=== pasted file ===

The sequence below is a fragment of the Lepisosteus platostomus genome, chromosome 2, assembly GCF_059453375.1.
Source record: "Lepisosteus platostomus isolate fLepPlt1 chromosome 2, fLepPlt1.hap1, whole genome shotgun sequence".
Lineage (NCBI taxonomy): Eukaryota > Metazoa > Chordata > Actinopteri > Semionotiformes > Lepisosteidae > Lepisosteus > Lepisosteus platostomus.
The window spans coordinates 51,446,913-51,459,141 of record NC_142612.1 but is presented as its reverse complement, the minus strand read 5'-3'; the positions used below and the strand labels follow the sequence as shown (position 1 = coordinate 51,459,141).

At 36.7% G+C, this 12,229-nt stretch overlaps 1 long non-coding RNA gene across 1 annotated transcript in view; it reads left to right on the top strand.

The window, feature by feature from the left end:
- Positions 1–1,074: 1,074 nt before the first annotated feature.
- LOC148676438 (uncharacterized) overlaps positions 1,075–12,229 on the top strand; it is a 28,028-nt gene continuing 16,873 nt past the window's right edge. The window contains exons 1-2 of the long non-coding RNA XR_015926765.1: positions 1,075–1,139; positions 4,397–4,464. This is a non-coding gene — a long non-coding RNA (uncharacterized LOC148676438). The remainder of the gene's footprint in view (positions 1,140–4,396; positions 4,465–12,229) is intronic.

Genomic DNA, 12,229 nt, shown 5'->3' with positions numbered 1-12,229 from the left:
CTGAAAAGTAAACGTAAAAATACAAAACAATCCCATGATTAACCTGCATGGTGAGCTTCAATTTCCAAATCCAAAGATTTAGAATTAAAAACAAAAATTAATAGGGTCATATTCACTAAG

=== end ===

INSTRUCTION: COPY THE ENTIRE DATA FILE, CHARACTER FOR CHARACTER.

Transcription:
The sequence below is a fragment of the Lepisosteus platostomus genome, chromosome 2, assembly GCF_059453375.1.
Source record: "Lepisosteus platostomus isolate fLepPlt1 chromosome 2, fLepPlt1.hap1, whole genome shotgun sequence".
Lineage (NCBI taxonomy): Eukaryota > Metazoa > Chordata > Actinopteri > Semionotiformes > Lepisosteidae > Lepisosteus > Lepisosteus platostomus.
The window spans coordinates 51,446,913-51,459,141 of record NC_142612.1 but is presented as its reverse complement, the minus strand read 5'-3'; the positions used below and the strand labels follow the sequence as shown (position 1 = coordinate 51,459,141).

At 36.7% G+C, this 12,229-nt stretch overlaps 1 long non-coding RNA gene across 1 annotated transcript in view; it reads left to right on the top strand.

The window, feature by feature from the left end:
- Positions 1–1,074: 1,074 nt before the first annotated feature.
- LOC148676438 (uncharacterized) overlaps positions 1,075–12,229 on the top strand; it is a 28,028-nt gene continuing 16,873 nt past the window's right edge. The window contains exons 1-2 of the long non-coding RNA XR_015926765.1: positions 1,075–1,139; positions 4,397–4,464. This is a non-coding gene — a long non-coding RNA (uncharacterized LOC148676438). The remainder of the gene's footprint in view (positions 1,140–4,396; positions 4,465–12,229) is intronic.

Genomic DNA, 12,229 nt, shown 5'->3' with positions numbered 1-12,229 from the left:
CTGAAAAGTAAACGTAAAAATACAAAACAATCCCATGATTAACCTGCATGGTGAGCTTCAATTTCCAAATCCAAAGATTTAGAATTAAAAACAAAAATTAATAGGGTCATATTCACTAAG